The results are summarised in the table. Overall there was a trend for stiffness variables to deteriorate 24 hours after injection but to improve by the end of the week. Significant changes in elastic stiffness, maximum grip, range of movement, and subjective scores were seen between baseline and 1 week.
Individual changes in elastic stiffness, expressed as the standard normal deviate [z = (xi − x̄) / s] are depicted graphically in the figure. Eight patients deteriorated objectively at 24 hours (subjectively only two patients complained of a worsening of pain and four patients complained of a deterioration in stiffness). After seven days, 12 joints had improved, four had deteriorated, and one was unchanged (after being worse at 24 hours). The two groups of patients (those who deteriorated and those who improved at 24 hours) were similar with respect to age, duration of disease, Ritchie articular index, Larsen score, range of movement, and joint stiffness, but differed with respect to erythrocyte sedimentation rate (deteriorate v improve: mean ESR 21 v41, t = −2.55, P = 0.03).
In one patient recordings were made at four hourly intervals for the first 24 hours. No increase in stiffness was seen at four hours but by eight hours an increase had occurred.
Intra-articular steroids are given to suppress inflammation locally. The reduction of inflammatory mediators results in less periarticular oedema, less joint effusion, and less pain, and there is a corresponding improvement in mechanical symptoms such as range of movement and stiffness. A device such as the arthrograph permits an objective assessment of the symptom of stiffness and allows serial measurements of the mechanical properties of a joint in response to therapeutic interventions such as intra-articular steroid injections. The arthrograph may be of more limited use in recording serial changes in joint stiffness over longer periods of time (years) since the absolute measure of stiffness depends on a number of factors including the degree of joint damage5 and associated muscle wasting.7 However, in situations where joint stiffness is changing rapidly due to a reduction in local inflammation in response to treatment, the arthrograph can provide a truly objective measure of joint mechanics. In this study the expected decrease in joint stiffness was found one week after injection and this was accompanied by a corresponding decrease in subjective stiffness and pain.
However, an increase in joint stiffness at 24 hours occurred in eight joints (eight patients). Half the patients were unaware of this deterioration. Several issues occur here. Firstly, do subjective and objective assessments not match because they are measuring different things? The engineers’ definition of stiffness (an increase in resistance to movement) matches that of the physician and has recently been shown to match that of the patient.10 Secondly, do patients perhaps tell us only what they think we want to hear? Thus in the face of a worsening (or at least a non-improvement) in their symptoms at 24 hours are they reluctant to admit this to the physician when improvement should be occurring? Thirdly, there may be a threshold effect so that a certain percentage change in stiffness must occur before it will be appreciated: of the patients who felt a deterioration, the mean increase in joint stiffness was 46.9%, compared to 17.4% in the patients who did not feel this change. Fourthly, people may differ in their sensitivity to changes in stiffness, as with others forms of sensation.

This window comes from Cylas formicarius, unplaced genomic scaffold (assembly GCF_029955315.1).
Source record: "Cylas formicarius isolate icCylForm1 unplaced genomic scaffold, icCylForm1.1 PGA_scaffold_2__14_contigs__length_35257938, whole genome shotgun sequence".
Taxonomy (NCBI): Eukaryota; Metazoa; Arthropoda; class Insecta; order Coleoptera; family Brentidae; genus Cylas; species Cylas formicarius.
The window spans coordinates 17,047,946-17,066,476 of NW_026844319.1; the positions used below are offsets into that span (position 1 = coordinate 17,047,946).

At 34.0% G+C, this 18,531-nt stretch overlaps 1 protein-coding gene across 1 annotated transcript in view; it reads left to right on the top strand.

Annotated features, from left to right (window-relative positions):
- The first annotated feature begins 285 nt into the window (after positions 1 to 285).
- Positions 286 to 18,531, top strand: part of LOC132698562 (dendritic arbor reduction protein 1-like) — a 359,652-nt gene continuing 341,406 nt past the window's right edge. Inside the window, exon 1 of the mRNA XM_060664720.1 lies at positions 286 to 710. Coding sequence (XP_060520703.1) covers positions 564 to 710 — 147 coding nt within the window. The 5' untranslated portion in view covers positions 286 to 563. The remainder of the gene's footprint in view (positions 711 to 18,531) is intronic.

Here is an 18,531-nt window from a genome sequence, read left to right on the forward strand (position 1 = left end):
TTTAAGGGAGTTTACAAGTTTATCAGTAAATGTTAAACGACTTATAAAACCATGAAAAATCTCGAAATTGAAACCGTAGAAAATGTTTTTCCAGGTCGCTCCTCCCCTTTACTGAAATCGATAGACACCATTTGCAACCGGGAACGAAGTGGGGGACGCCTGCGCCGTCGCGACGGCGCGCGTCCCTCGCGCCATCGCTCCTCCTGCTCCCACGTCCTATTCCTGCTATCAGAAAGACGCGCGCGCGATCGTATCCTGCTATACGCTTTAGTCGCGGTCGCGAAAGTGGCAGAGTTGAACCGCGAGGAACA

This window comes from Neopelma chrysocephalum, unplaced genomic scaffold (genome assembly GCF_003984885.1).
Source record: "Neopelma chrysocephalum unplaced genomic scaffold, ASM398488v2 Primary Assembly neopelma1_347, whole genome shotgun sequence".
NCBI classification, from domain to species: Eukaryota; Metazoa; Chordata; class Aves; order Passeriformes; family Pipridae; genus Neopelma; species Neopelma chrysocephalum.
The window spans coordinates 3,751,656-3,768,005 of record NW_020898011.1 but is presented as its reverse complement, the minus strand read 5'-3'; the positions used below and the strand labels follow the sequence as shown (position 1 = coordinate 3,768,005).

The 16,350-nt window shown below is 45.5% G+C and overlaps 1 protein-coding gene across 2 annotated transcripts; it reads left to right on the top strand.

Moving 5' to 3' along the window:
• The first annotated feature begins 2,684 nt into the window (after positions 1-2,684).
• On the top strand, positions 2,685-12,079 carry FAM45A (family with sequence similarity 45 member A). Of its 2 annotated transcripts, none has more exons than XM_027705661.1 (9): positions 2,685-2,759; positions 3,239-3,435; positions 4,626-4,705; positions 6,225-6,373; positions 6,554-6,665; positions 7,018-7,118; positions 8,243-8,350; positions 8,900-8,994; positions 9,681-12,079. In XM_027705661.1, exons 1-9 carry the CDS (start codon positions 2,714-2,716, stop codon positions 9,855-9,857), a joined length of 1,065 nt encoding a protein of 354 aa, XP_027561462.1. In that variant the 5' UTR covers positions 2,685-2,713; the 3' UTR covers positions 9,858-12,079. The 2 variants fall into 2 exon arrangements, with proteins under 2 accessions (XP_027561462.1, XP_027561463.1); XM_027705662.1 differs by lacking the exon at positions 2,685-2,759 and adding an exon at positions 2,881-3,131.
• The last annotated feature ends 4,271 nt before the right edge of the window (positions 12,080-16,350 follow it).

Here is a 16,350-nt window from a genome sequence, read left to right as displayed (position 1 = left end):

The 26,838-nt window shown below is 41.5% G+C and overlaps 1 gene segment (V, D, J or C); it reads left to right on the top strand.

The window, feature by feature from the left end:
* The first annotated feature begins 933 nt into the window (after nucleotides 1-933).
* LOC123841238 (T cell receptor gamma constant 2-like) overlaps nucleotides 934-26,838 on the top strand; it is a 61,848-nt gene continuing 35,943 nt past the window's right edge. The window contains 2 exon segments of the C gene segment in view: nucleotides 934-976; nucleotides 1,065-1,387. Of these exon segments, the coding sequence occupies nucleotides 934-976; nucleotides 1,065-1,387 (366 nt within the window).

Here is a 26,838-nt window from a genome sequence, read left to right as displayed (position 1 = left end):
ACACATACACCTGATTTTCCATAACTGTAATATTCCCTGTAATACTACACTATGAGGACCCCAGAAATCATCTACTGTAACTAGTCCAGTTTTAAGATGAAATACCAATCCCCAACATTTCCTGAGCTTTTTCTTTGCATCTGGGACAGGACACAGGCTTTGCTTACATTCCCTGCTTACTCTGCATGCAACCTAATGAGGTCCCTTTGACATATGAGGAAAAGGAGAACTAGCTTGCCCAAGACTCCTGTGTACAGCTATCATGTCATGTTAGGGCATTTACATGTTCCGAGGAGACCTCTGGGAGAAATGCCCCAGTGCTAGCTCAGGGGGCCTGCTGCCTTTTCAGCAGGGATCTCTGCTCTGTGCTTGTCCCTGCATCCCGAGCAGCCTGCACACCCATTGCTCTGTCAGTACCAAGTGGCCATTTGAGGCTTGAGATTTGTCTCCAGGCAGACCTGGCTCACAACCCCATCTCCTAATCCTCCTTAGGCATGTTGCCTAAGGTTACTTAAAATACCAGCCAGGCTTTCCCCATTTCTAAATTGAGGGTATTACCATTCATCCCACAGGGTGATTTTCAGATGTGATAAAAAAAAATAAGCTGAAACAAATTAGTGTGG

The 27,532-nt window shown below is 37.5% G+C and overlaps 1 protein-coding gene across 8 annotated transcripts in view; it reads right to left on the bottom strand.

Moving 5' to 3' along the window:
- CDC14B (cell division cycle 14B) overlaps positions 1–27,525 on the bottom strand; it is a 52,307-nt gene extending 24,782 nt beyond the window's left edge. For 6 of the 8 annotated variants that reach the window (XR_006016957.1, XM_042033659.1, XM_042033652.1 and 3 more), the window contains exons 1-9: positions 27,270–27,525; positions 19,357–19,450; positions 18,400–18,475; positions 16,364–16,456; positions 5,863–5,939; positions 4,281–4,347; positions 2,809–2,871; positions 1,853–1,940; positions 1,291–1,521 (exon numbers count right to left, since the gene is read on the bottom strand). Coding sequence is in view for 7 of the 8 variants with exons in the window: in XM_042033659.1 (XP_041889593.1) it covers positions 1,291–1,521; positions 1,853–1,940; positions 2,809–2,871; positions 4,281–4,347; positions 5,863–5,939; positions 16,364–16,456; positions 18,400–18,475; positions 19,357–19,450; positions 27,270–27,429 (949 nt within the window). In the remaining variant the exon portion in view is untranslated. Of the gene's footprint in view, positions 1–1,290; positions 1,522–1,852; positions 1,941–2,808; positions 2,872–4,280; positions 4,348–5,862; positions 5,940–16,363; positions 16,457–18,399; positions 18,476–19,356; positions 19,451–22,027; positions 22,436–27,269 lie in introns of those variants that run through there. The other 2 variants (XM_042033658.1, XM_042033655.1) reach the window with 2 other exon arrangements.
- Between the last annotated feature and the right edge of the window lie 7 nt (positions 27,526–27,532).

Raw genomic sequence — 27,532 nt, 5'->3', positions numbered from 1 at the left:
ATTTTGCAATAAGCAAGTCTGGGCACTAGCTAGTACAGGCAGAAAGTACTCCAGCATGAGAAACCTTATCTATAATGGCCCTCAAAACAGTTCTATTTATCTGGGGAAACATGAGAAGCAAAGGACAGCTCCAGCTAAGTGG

The volume of fluid injected at the time of intra-articular treatment is limited by the size of the joint. For the metacarpophalangeal joint the maximum injectable volume is 0.5-1 ml; using these volumes the joint capsule will be distended and patients report this feeling of distension and increased stiffness immediately after joint injection. However, this quickly subsides. In order to avoid any effect of joint distension associated with intra-articular injections, stiffness measurements were made 24 hours after injection. In the patient in whom more frequent early measurements were made no change was seen at four hours but by eight hours an increase had occurred. In this patient at least this was not simply due to an increase in intracapsular volume.
Hollander suggested that some degree of crystal synovitis is universal following intra-articular injection of crystalline steroids.2 This would accord with what is known of the particle size of these preparations compared to, for example, uric acid crystals, although in practice it would be difficult to distinguish between crystal synovitis and chemical synovitis resulting from preservatives in the steroid preparation. Uric acid crystals are avidly phagocytosed (with subsequent cell death) when they occur free in synovial fluid and it seems likely that the same process may occur with steroid crystals. The subsequent cell rupture and release of lysosomal enzymes is responsible for the acute synovitis of gout but with steroid crystals the profound anti-inflammatory effect of the steroid preparation probably prevents a marked deterioration in the synovitis and the appearance of overt inflammation in the injected joint. Nevertheless, the results of this study suggest that in some patients there may be a brief increase in joint inflammation following intra-articular steroids: this may be due to the crystalline nature of the preparation or to chemical preservatives contained therein.
I thank the Arthritis and Rheumatism Council for financial support during this study.